The seemingly endless stream of Steven Seagal movies continues with the third movie released in 2016: The Asian Connection. After the suckfest that was Sniper: Special Ops and the decent Code Of Honor I did not know what to expect from this flick. The biggest question anybody should have nowadays when picking up a movie that has Steven Seagal on the cover should ask himself is: how much screen time does he actually have. The second question would be: does he even do anything? We have come to a point where movies supposedly starring Steven Seagal don’t actually feature much Steven Seagal. We have even gotten to a point where he sits 90% of the time he is on screen.
The answers are: No and yes.
In The Asian Connection Seagal plays a drug lord with the rather exotic name Sirankiri. He is a supporting character and antagonist to the three main characters: Jack, Sam and Pom. Jack and Sam are two American expatriates who rob banks in Southeast Asia. While Sam is purely in it for the money, Jack is doing it to give him and his love Pom a better life. They unknowingly steal Sirankiri’s money and become the target of his gang’s vengeance.
On paper The Asian Connection looks rather good. It contains several well known names. Next to Seagal there’s Michael Jai White on the credit list and apparently the story has been written by actor Tom Sizemore. This peaked my interest I must admit. Then again, none of these names actually guarantee a quality product. Especially the inclusion of White feels like a marketing ploy. The guy has only one scene which can only be described as a glorified cameo.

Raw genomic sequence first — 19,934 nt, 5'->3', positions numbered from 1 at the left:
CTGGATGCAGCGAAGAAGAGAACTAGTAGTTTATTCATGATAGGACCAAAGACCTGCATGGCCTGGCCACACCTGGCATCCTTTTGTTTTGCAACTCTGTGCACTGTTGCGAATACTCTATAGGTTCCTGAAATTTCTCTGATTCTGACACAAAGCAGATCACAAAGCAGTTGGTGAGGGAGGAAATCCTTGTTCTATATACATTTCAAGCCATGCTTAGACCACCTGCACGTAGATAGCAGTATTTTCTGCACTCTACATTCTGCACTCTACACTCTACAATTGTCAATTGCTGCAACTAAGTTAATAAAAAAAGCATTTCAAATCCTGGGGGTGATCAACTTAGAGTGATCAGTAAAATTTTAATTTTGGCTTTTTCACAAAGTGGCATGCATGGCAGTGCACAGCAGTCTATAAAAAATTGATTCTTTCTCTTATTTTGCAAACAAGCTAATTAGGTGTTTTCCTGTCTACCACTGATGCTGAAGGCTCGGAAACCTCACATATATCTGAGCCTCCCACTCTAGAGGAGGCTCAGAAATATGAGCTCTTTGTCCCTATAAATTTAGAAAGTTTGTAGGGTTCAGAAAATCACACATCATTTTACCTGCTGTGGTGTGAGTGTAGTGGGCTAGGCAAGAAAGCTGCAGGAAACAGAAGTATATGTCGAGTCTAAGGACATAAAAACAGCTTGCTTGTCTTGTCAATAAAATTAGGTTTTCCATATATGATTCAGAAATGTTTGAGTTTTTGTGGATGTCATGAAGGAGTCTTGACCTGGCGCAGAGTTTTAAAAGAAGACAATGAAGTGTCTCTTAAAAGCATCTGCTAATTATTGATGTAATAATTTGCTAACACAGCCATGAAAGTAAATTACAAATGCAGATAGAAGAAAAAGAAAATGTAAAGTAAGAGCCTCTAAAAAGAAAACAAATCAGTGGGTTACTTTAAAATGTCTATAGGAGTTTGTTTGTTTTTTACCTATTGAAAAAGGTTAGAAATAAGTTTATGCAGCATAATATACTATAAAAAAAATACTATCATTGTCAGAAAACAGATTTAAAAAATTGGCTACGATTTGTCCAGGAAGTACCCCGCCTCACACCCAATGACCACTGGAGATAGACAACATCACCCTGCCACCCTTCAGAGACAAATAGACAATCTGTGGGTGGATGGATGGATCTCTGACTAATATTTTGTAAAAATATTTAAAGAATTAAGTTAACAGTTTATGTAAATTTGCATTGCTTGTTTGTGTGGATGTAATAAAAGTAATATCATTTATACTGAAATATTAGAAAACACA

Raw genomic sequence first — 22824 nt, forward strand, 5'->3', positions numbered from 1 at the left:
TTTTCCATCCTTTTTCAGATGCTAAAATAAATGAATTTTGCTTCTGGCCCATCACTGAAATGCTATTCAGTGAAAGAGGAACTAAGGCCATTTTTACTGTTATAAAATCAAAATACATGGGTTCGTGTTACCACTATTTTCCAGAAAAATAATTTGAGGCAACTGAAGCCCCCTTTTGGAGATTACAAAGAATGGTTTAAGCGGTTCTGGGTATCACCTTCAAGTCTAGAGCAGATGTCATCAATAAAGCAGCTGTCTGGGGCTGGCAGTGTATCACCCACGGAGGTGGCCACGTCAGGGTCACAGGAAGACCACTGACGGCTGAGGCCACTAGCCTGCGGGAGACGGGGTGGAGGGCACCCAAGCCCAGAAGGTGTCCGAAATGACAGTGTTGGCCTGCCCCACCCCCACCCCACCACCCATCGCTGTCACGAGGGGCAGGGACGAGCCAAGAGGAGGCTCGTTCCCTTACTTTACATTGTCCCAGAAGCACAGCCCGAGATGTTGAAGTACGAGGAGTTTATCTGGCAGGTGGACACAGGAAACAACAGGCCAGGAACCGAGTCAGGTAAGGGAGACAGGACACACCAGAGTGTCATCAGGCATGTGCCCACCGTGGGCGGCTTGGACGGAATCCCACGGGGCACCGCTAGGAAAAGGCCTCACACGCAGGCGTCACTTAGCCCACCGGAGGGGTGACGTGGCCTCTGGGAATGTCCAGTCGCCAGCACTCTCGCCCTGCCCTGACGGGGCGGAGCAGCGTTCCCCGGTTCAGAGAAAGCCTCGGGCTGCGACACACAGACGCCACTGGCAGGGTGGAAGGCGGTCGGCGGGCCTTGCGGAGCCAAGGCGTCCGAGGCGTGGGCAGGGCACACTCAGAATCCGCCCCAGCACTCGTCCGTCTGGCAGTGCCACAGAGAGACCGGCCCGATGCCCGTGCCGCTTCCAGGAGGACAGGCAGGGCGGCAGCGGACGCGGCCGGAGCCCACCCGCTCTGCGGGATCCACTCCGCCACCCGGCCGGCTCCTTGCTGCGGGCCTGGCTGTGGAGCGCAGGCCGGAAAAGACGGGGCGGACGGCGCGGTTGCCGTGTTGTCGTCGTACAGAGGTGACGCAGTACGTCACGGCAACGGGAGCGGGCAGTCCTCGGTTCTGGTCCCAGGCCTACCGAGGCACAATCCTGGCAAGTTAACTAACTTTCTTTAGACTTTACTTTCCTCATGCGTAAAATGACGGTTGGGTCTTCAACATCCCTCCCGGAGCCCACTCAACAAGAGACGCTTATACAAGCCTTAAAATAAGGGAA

So yeah, the actual product does look better on paper. While the story is relatively coherent it falls apart due to the leads of the movie. Sam and Jack are bank robbers who are in it for the money and use violence. I had a hard time rooting for them. The only way bank robbers can be turned into likeable characters is if they are:
- doing it for a good cause like in Hell or High water
- non-violent like George Clooney in Out of Sight
- extremely charismatic like George Clooney in every movie he plays a criminal.
These guys are none of that. They deserved every type of retaliation Sirankiri was planning.
Despite being a supporting character, Seagal actually gets more to do than in both Sniper: Special Ops and Code Of Honor. Every now and then we cut to his character trying to find out who the rat in his organization is and getting into fights. That doesn’t mean he isn’t sitting down anymore, there is still plenty of that. In fact, the opening scene in which he kills a rival drug lord features him sitting in a chair while fending off a henchman. One of the most memorable scenes was the one in which he actually yells. I haven’t seen the weighty whisperer raise his voice in a long time. It really caught me off-guard. As you can tell, my standard for Steven Seagal has been lowered quite a bit.
With better developed characters played by better actors, this could have been a fun B-flick. Sadly it’s not. But hey, at least we got a 64 year old Seagal fucking a barely legal Asian girl once more. It has been a while since we got that. Not something I missed, for that matter. He does learn her martial arts, which is strange considering this character has no further part in this movie. Now that I would like to see: that girl going from prostitute to assassin. The Asian Nikita, with Seagal in the mentor role. I’d buy that for a dollar.